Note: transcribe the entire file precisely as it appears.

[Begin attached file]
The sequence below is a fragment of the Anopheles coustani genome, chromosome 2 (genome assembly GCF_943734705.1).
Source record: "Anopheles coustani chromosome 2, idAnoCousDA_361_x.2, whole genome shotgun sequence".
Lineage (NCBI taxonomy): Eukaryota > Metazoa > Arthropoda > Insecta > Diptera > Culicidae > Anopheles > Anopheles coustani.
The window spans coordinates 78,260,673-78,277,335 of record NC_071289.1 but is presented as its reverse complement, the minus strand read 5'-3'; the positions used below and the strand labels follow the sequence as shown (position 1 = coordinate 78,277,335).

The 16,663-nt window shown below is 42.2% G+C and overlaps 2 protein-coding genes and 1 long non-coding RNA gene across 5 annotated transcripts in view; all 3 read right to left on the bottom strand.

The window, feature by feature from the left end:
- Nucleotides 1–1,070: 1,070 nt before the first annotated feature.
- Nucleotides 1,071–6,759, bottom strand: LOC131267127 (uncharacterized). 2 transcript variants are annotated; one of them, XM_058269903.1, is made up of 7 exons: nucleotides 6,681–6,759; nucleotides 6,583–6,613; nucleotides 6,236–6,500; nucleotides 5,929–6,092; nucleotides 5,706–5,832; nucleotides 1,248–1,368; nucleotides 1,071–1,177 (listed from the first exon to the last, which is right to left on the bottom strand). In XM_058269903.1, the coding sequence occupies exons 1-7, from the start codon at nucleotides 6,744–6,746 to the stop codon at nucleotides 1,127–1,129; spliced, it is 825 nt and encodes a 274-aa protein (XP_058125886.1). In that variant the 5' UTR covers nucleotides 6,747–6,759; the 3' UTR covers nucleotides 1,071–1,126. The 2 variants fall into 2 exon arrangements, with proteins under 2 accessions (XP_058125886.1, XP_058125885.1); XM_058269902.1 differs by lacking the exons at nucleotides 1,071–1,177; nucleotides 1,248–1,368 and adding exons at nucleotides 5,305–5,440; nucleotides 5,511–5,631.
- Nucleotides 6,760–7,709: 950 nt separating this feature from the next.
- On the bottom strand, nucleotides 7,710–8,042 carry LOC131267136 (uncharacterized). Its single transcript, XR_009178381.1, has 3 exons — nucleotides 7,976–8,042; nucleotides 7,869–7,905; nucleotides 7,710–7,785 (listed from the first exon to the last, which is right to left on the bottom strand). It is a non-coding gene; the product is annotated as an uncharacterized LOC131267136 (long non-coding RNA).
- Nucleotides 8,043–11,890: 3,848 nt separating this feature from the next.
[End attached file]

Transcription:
The sequence below is a fragment of the Anopheles coustani genome, chromosome 2 (genome assembly GCF_943734705.1).
Source record: "Anopheles coustani chromosome 2, idAnoCousDA_361_x.2, whole genome shotgun sequence".
Lineage (NCBI taxonomy): Eukaryota > Metazoa > Arthropoda > Insecta > Diptera > Culicidae > Anopheles > Anopheles coustani.
The window spans coordinates 78,260,673-78,277,335 of record NC_071289.1 but is presented as its reverse complement, the minus strand read 5'-3'; the positions used below and the strand labels follow the sequence as shown (position 1 = coordinate 78,277,335).

The 16,663-nt window shown below is 42.2% G+C and overlaps 2 protein-coding genes and 1 long non-coding RNA gene across 5 annotated transcripts in view; all 3 read right to left on the bottom strand.

The window, feature by feature from the left end:
- Nucleotides 1–1,070: 1,070 nt before the first annotated feature.
- Nucleotides 1,071–6,759, bottom strand: LOC131267127 (uncharacterized). 2 transcript variants are annotated; one of them, XM_058269903.1, is made up of 7 exons: nucleotides 6,681–6,759; nucleotides 6,583–6,613; nucleotides 6,236–6,500; nucleotides 5,929–6,092; nucleotides 5,706–5,832; nucleotides 1,248–1,368; nucleotides 1,071–1,177 (listed from the first exon to the last, which is right to left on the bottom strand). In XM_058269903.1, the coding sequence occupies exons 1-7, from the start codon at nucleotides 6,744–6,746 to the stop codon at nucleotides 1,127–1,129; spliced, it is 825 nt and encodes a 274-aa protein (XP_058125886.1). In that variant the 5' UTR covers nucleotides 6,747–6,759; the 3' UTR covers nucleotides 1,071–1,126. The 2 variants fall into 2 exon arrangements, with proteins under 2 accessions (XP_058125886.1, XP_058125885.1); XM_058269902.1 differs by lacking the exons at nucleotides 1,071–1,177; nucleotides 1,248–1,368 and adding exons at nucleotides 5,305–5,440; nucleotides 5,511–5,631.
- Nucleotides 6,760–7,709: 950 nt separating this feature from the next.
- On the bottom strand, nucleotides 7,710–8,042 carry LOC131267136 (uncharacterized). Its single transcript, XR_009178381.1, has 3 exons — nucleotides 7,976–8,042; nucleotides 7,869–7,905; nucleotides 7,710–7,785 (listed from the first exon to the last, which is right to left on the bottom strand). It is a non-coding gene; the product is annotated as an uncharacterized LOC131267136 (long non-coding RNA).
- Nucleotides 8,043–11,890: 3,848 nt separating this feature from the next.